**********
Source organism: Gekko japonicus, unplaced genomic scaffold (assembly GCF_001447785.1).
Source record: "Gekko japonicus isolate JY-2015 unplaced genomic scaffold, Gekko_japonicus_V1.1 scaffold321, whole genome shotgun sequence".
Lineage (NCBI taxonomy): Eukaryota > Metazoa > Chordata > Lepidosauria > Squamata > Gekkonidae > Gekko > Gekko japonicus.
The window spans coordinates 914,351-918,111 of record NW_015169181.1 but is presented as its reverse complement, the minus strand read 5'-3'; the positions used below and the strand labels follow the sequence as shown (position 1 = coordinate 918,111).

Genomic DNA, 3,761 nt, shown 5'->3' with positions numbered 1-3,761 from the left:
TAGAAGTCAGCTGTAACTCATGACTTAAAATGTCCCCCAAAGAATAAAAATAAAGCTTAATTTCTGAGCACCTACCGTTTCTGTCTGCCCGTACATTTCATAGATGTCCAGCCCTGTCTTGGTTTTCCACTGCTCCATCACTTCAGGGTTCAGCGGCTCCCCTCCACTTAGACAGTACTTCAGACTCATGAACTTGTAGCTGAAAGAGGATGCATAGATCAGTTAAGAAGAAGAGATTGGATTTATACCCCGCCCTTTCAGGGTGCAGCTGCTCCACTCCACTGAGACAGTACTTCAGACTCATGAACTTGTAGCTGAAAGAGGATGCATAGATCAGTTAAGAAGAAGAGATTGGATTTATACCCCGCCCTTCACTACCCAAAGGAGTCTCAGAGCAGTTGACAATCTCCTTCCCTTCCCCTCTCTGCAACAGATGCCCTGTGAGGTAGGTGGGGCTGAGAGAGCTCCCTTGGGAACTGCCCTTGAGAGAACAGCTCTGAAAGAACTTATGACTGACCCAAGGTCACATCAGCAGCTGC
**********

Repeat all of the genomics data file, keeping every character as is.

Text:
Source organism: Gekko japonicus, unplaced genomic scaffold (assembly GCF_001447785.1).
Source record: "Gekko japonicus isolate JY-2015 unplaced genomic scaffold, Gekko_japonicus_V1.1 scaffold321, whole genome shotgun sequence".
Lineage (NCBI taxonomy): Eukaryota > Metazoa > Chordata > Lepidosauria > Squamata > Gekkonidae > Gekko > Gekko japonicus.
The window spans coordinates 914,351-918,111 of record NW_015169181.1 but is presented as its reverse complement, the minus strand read 5'-3'; the positions used below and the strand labels follow the sequence as shown (position 1 = coordinate 918,111).

Genomic DNA, 3,761 nt, shown 5'->3' with positions numbered 1-3,761 from the left:
TAGAAGTCAGCTGTAACTCATGACTTAAAATGTCCCCCAAAGAATAAAAATAAAGCTTAATTTCTGAGCACCTACCGTTTCTGTCTGCCCGTACATTTCATAGATGTCCAGCCCTGTCTTGGTTTTCCACTGCTCCATCACTTCAGGGTTCAGCGGCTCCCCTCCACTTAGACAGTACTTCAGACTCATGAACTTGTAGCTGAAAGAGGATGCATAGATCAGTTAAGAAGAAGAGATTGGATTTATACCCCGCCCTTTCAGGGTGCAGCTGCTCCACTCCACTGAGACAGTACTTCAGACTCATGAACTTGTAGCTGAAAGAGGATGCATAGATCAGTTAAGAAGAAGAGATTGGATTTATACCCCGCCCTTCACTACCCAAAGGAGTCTCAGAGCAGTTGACAATCTCCTTCCCTTCCCCTCTCTGCAACAGATGCCCTGTGAGGTAGGTGGGGCTGAGAGAGCTCCCTTGGGAACTGCCCTTGAGAGAACAGCTCTGAAAGAACTTATGACTGACCCAAGGTCACATCAGCAGCTGC